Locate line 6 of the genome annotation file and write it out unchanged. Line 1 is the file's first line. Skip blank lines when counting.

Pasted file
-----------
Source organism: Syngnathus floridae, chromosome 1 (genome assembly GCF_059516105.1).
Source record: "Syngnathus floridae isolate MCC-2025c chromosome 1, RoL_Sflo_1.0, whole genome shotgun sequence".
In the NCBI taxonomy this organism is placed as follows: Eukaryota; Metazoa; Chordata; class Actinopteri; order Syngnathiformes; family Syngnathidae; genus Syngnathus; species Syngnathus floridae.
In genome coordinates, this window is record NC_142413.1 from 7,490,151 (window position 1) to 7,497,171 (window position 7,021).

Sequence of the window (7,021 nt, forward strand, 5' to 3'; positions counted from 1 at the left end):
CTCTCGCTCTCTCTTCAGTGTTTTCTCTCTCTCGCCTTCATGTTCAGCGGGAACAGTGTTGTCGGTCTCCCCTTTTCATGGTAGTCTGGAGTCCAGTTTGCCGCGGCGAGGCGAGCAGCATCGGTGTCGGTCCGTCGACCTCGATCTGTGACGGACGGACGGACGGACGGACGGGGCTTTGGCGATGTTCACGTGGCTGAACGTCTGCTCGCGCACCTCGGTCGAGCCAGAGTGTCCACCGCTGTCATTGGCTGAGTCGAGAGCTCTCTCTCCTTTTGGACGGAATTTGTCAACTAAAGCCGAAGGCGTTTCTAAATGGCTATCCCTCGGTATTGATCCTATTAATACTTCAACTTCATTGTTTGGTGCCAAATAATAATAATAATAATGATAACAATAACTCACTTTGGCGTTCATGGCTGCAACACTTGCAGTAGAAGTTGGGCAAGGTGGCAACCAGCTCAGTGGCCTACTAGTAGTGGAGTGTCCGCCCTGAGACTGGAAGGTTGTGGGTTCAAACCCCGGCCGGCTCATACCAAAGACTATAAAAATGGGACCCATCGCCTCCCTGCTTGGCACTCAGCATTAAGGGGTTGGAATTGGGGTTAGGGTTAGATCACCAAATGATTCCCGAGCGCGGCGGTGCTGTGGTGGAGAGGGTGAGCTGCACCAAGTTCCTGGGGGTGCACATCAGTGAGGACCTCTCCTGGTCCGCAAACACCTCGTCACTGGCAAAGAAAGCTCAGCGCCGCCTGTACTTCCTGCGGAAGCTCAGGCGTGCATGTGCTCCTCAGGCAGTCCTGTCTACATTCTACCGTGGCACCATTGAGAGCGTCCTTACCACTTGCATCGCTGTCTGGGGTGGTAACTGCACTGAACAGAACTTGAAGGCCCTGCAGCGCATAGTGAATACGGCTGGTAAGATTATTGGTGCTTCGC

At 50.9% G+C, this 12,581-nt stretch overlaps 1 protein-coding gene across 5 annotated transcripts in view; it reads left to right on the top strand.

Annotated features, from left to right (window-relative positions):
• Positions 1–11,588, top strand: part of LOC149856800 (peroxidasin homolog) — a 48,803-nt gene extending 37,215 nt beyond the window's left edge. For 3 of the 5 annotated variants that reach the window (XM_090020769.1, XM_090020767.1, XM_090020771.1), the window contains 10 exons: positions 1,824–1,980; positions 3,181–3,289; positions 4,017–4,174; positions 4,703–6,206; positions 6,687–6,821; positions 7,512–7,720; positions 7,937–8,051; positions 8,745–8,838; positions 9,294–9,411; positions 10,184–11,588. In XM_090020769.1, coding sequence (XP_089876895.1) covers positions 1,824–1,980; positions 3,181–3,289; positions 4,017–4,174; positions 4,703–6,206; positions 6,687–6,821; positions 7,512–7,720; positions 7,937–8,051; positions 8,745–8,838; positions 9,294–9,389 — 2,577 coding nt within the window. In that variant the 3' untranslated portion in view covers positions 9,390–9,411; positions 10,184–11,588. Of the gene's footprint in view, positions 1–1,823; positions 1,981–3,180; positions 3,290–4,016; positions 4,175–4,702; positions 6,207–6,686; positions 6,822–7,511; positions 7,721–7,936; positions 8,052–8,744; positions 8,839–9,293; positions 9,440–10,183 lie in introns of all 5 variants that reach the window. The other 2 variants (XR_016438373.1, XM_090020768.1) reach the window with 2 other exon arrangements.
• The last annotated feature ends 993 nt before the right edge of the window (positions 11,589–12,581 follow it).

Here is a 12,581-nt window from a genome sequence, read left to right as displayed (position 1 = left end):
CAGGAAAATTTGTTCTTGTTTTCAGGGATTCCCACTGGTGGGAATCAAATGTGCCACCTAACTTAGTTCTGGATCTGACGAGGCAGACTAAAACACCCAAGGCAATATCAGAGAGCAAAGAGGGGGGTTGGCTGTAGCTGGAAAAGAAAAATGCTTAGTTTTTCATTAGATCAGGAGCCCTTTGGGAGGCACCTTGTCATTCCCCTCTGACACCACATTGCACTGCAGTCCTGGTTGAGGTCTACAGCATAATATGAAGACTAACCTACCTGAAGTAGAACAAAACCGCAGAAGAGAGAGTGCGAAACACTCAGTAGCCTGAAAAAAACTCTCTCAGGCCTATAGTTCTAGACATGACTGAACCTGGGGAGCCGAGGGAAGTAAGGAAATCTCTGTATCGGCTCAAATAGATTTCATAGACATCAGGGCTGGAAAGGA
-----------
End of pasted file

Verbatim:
CTCTCGCTCTCTCTTCAGTGTTTTCTCTCTCTCGCCTTCATGTTCAGCGGGAACAGTGTTGTCGGTCTCCCCTTTTCATGGTAGTCTGGAGTCCAGTTTGCCGCGGCGAGGCGAGCAGCATCGGTGTCGGTCCGTCGACCTCGATCTGTGACGGACGGACGGACGGACGGACGGGGCTTTGGCGATGTTCACGTGGCTGAACGTCTGCTCGCGCACCTCGGTCGAGCCAGAGTGTCCACCGCTGTCATTGGCTGAGTCGAGAGCTCTCTCTCCTTTTGGACGGAATTTGTCAACTAAAGCCGAAGGCGTTTCTAAATGGCTATCCCTCGGTATTGATCCTATTAATACTTCAACTTCATTGTTTGGTGCCAAATAATAATAATAATAATGATAACAATAACTCACTTTGGCGTTCATGGCTGCAACACTTGCAGTAGAAGTTGGGCAAGGTGGCAACCAGCTCAGTGGCCTACTAGTAGTGGAGTGTCCGCCCTGAGACTGGAAGGTTGTGGGTTCAAACCCCGGCCGGCTCATACCAAAGACTATAAAAATGGGACCCATCGCCTCCCTGCTTGGCACTCAGCATTAAGGGGTTGGAATTGGGGTTAGGGTTAGATCACCAAATGATTCCCGAGCGCGGCGGTGCTGTGGTGGAGAGGGTGAGCTGCACCAAGTTCCTGGGGGTGCACATCAGTGAGGACCTCTCCTGGTCCGCAAACACCTCGTCACTGGCAAAGAAAGCTCAGCGCCGCCTGTACTTCCTGCGGAAGCTCAGGCGTGCATGTGCTCCTCAGGCAGTCCTGTCTACATTCTACCGTGGCACCATTGAGAGCGTCCTTACCACTTGCATCGCTGTCTGGGGTGGTAACTGCACTGAACAGAACTTGAAGGCCCTGCAGCGCATAGTGAATACGGCTGGTAAGATTATTGGTGCTTCGC